At the 23rd Automotive Outlook Symposium held in Detroit last week, participants representing manufacturing, banking, consulting and academia offered up predictions for 2016 and 2017. The general consensus: we’re in for a good time, possibly for a long time. The sales party will continue beyond 2017.
According to the Federal Reserve Bank of Chicago, which compiled median results from the symposium, the forecast predicts a total of 17.3 million vehicles sold in the United States this year. In 2017, the total number of sales is expected to dip ever so slightly to 17.2 million vehicles.
Two days ago, we heard that TrueCar expects a whopper of a November. Now, Kelley Bluebook and Edmunds have submitted their forecasts also. All agree: This will be a whopper of a November. More or less. (Read More…)
TrueCar, Kelley Blue Book, and Edmunds have submitted their sales projections for October. They agree (as far as they supply numbers) that the market should be up by more than ten percent in October, that Ford and GM will underperform, that Chrysler will continue to be strong, and that Volkswagen and Toyota will continue delivering stellar growth numbers. (Read More…)
The folks over at Allpar are concerned about Dart sales. The initial batch of Darts were released as “Rally” models with manual transmissions for about $23,000 — and apparently, one of the Allpar reader’s dealers has an ADP sticker on top of that! The Darts don’t seem to be selling. Not for $23,000, and not with a manual transmission.
Now the Wall Street Journal is chiming in.
AlixPartners, the consulting firm that led GM’s reorganization efforts, has put the perennial optimism of auto industry analysts on notice, introducing its 2011 Automotive Outlook by arguing
The AlixPartners 2011 Automotive Outlook finds that while automakers and suppliers have seen profits bounce back handsomely – North American original equipment manufacturers (OEMs) posted $12.5 billion in 2010 profit on a net margin of 4.6% and North American suppliers reaped $8.2 billion on a net margin of 4.3% – no one should be tempted into thinking that things are now back to “normal,” or at least the normal defined by the consumer-incentive-induced sales levels of the past. In sync with its past annual auto studies, AlixPartners continues to predict that U.S. auto sales will climb slower, and to a lower peak, than many others are predicting. Specifically, the firm estimates U.S. auto sales will reach just 12.7 million units this year and only 13.6 million in 2012.
This is a tough moment for us: on the one hand, pessimistic economic forecasts don’t make anybody happy… on the other hand, the AlixPartner outlook is a significant validation of TTAC’s longtime bearishness. So rather than either moping or self-congratulating, let’s just take a look at why AlixPartners is so gloomy about the near-term outlook.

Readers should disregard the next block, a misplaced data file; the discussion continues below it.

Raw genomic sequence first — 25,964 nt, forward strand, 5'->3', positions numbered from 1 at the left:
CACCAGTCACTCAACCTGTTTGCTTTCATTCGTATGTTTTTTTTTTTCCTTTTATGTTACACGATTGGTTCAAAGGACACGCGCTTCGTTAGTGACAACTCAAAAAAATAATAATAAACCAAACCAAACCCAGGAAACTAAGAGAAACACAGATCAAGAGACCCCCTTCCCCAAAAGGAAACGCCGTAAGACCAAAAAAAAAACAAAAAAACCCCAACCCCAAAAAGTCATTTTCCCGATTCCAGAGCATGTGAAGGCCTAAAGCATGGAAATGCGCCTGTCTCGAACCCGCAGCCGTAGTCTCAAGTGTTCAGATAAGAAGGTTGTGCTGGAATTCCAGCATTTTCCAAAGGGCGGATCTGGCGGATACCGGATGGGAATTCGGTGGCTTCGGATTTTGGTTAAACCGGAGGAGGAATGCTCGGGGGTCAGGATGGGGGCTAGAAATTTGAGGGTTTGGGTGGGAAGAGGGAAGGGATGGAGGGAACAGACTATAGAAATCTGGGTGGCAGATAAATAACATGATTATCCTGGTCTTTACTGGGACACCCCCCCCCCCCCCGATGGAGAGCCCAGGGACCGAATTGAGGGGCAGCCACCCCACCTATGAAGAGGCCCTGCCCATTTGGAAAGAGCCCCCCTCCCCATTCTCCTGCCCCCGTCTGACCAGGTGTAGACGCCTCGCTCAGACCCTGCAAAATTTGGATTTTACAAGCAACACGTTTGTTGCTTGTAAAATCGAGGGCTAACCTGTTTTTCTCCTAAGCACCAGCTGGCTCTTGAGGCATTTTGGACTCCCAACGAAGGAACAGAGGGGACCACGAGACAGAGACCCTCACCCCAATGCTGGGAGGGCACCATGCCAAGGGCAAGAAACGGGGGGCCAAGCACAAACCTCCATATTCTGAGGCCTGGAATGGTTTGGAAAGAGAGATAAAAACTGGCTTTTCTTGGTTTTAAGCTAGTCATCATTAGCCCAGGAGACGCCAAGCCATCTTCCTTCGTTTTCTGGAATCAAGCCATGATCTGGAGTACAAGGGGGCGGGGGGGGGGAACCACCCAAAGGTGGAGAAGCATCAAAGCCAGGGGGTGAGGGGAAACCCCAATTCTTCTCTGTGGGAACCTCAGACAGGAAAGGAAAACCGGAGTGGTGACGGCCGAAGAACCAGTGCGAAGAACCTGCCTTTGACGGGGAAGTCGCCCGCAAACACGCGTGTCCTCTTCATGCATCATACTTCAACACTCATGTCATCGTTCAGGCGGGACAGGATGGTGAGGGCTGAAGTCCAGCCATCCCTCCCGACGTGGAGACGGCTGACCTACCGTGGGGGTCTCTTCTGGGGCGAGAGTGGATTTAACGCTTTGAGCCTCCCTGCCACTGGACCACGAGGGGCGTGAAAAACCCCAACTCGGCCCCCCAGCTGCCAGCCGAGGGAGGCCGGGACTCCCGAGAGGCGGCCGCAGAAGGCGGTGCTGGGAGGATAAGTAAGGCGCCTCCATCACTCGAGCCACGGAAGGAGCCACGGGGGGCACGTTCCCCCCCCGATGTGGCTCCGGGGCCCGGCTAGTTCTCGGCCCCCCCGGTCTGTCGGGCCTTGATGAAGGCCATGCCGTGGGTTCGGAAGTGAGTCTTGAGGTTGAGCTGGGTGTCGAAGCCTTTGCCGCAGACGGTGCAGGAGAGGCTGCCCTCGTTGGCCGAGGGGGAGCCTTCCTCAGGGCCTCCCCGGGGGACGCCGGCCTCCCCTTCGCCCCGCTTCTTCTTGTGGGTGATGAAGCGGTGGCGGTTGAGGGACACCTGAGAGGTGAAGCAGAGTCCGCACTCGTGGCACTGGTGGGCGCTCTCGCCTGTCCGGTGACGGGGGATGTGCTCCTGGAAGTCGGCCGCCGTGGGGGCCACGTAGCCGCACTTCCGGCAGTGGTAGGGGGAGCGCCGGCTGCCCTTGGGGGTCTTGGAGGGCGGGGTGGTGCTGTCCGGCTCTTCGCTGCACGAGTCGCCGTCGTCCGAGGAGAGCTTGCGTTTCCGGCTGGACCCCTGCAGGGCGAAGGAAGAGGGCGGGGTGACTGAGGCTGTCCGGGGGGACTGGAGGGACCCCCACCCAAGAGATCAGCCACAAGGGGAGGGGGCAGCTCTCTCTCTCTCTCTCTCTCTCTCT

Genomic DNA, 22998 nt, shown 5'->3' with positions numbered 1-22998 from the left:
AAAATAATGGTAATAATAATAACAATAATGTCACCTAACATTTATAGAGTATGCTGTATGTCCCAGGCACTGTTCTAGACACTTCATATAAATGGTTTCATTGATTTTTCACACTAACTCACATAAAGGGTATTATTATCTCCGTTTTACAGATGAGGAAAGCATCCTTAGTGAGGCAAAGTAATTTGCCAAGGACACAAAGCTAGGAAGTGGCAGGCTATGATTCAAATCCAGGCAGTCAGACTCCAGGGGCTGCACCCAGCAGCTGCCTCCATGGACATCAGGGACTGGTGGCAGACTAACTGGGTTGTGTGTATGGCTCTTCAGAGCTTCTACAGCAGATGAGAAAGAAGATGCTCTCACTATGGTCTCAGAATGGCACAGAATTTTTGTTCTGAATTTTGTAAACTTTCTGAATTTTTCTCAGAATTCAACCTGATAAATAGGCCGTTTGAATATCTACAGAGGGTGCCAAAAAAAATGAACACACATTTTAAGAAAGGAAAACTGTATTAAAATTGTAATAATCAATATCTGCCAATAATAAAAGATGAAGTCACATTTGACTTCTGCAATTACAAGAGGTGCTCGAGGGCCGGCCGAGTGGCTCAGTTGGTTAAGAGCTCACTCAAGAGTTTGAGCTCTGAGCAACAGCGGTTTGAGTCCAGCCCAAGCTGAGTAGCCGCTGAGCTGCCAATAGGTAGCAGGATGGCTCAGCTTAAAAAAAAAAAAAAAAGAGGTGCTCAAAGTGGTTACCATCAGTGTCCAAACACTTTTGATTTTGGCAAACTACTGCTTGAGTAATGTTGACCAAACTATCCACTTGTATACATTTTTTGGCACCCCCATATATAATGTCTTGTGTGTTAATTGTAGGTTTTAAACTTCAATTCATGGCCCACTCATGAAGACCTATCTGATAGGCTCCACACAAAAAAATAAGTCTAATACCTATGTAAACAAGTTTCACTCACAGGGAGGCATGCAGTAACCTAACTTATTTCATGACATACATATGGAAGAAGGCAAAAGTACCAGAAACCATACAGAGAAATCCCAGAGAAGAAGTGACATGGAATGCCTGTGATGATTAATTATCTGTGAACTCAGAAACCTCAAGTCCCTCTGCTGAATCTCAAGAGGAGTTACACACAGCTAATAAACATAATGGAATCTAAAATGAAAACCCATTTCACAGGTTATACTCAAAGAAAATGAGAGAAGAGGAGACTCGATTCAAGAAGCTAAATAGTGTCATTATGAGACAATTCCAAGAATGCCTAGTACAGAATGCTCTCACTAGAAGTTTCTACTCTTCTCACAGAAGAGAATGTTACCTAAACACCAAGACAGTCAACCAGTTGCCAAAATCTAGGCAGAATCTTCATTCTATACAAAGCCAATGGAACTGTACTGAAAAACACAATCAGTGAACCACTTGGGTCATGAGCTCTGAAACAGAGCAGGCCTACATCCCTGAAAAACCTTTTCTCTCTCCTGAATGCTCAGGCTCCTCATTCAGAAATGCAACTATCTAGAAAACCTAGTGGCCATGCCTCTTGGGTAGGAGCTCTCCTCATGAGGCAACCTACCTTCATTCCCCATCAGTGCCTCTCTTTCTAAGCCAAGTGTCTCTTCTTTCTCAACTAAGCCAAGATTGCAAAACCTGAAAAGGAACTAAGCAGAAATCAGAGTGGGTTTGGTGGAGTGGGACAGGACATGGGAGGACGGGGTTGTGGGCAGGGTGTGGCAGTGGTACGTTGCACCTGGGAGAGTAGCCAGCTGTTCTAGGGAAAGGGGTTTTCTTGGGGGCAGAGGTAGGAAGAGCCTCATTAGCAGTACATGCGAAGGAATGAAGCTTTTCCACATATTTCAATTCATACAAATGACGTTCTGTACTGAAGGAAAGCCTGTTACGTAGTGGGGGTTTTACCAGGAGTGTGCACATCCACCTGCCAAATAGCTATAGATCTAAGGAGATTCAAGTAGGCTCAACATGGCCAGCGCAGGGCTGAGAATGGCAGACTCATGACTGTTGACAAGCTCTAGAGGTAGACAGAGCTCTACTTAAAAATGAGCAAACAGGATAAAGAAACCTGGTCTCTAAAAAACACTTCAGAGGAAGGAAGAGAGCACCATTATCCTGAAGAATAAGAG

Today, Toyota finally delivered its delayed outlook for this fiscal year. It usually is delivered at the annual results conference, but the tsunami had muddled the waters, so to speak. Now, Toyota has a bit more visibility. Today, Toyota did forecast a 35 percent fall in profit for the fiscal year ending March 31, 2012. Toyota expects to end the fiscal with a net income of 280 billion yen ($3.5 billion).
According to Reuters, that’s “well short of the consensus for a 434 billion yen profit in a poll of 23 forecasts by Thomson Reuters I/B/E/S.” I am proud of the optimism of the forecasters. Personally, after looking at the disaster in Japan, I hadn’t expected any profits. (Read More…)
May sales estimates are out, and the analysts are seeing slowdown in their crystal balls. Reuters reports that its survey of leading auto analysts projects a 12.6m SAAR (Seasonally Adjusted Annual Rate) for the month, while Bloomberg is projecting a 12.1m rate. Wherever the actual number lands, it is likely to be the first month this year below a 13m SAAR, as Japanese supply interruptions as well as model changeovers lower overall supply. But, reports the WSJ [sub], there’s evidence that perceptions of undersupply are possibly keeping consumers away from showrooms as much as an actual shortage of vehicles. A Honda dealer who says he has plenty of cars for sale is quoted as saying
Traffic is down and I think it’s the media effect. People think there’s no cars and they think there’s no incentives, so they’re waiting.
And that’s not all: it turns out that May’s downbeat forecasts could have an even deeper cause…
While the political battle lines over increasing CAFE standards are being drawn in Washington, with the industry taking on both environmentalists and itself, a line of analysis that’s been around since 2009 is exacerbating the industry’s internal divisions over the impact of CAFE increases. A two-year-old University of Michigan study has been exhumed and expanded upon in a new CitiGroup report which makes a bold claim: CAFE will actually improve both sales and profits for the industry. And with Detroit taking the lead in resisting CAFE increases, one might think that the industry’s “turncoats” like Toyota and Hyundai, who have made marketing-led decisions to support CAFE increases, would be the main beneficiaries of these reports. Not so. According to this battle-line-confounding analysis, the biggest beneficiary of CAFE increases will be… Detroit. Madness you say? You may well be right…